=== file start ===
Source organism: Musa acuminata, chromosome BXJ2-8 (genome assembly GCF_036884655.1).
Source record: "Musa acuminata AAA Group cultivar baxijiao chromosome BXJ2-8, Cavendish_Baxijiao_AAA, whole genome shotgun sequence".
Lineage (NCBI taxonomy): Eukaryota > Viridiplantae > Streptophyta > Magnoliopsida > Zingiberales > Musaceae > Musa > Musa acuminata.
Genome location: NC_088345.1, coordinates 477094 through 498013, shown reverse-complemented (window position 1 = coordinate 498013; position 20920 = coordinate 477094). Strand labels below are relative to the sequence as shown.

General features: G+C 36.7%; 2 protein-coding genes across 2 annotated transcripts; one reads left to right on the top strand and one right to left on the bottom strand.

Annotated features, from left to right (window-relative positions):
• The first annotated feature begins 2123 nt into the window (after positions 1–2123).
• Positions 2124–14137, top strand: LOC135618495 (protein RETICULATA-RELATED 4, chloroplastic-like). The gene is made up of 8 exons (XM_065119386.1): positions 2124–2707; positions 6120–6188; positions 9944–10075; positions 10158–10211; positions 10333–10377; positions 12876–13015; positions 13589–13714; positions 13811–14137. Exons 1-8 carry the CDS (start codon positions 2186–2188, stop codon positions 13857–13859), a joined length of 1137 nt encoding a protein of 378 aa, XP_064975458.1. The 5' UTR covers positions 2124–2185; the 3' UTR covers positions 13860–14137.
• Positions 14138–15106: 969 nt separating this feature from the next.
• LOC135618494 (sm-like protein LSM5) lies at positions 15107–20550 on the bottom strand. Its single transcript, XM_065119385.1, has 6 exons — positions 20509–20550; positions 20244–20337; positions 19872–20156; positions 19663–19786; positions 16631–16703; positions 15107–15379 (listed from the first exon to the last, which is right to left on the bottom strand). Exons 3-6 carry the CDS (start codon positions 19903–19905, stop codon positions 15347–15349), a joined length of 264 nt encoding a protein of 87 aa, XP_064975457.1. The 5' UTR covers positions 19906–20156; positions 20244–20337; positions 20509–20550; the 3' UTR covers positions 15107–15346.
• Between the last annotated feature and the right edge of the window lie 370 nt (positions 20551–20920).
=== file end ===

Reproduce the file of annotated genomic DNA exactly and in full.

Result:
Source organism: Musa acuminata, chromosome BXJ2-8 (genome assembly GCF_036884655.1).
Source record: "Musa acuminata AAA Group cultivar baxijiao chromosome BXJ2-8, Cavendish_Baxijiao_AAA, whole genome shotgun sequence".
Lineage (NCBI taxonomy): Eukaryota > Viridiplantae > Streptophyta > Magnoliopsida > Zingiberales > Musaceae > Musa > Musa acuminata.
Genome location: NC_088345.1, coordinates 477094 through 498013, shown reverse-complemented (window position 1 = coordinate 498013; position 20920 = coordinate 477094). Strand labels below are relative to the sequence as shown.

General features: G+C 36.7%; 2 protein-coding genes across 2 annotated transcripts; one reads left to right on the top strand and one right to left on the bottom strand.

Annotated features, from left to right (window-relative positions):
• The first annotated feature begins 2123 nt into the window (after positions 1–2123).
• Positions 2124–14137, top strand: LOC135618495 (protein RETICULATA-RELATED 4, chloroplastic-like). The gene is made up of 8 exons (XM_065119386.1): positions 2124–2707; positions 6120–6188; positions 9944–10075; positions 10158–10211; positions 10333–10377; positions 12876–13015; positions 13589–13714; positions 13811–14137. Exons 1-8 carry the CDS (start codon positions 2186–2188, stop codon positions 13857–13859), a joined length of 1137 nt encoding a protein of 378 aa, XP_064975458.1. The 5' UTR covers positions 2124–2185; the 3' UTR covers positions 13860–14137.
• Positions 14138–15106: 969 nt separating this feature from the next.
• LOC135618494 (sm-like protein LSM5) lies at positions 15107–20550 on the bottom strand. Its single transcript, XM_065119385.1, has 6 exons — positions 20509–20550; positions 20244–20337; positions 19872–20156; positions 19663–19786; positions 16631–16703; positions 15107–15379 (listed from the first exon to the last, which is right to left on the bottom strand). Exons 3-6 carry the CDS (start codon positions 19903–19905, stop codon positions 15347–15349), a joined length of 264 nt encoding a protein of 87 aa, XP_064975457.1. The 5' UTR covers positions 19906–20156; positions 20244–20337; positions 20509–20550; the 3' UTR covers positions 15107–15346.
• Between the last annotated feature and the right edge of the window lie 370 nt (positions 20551–20920).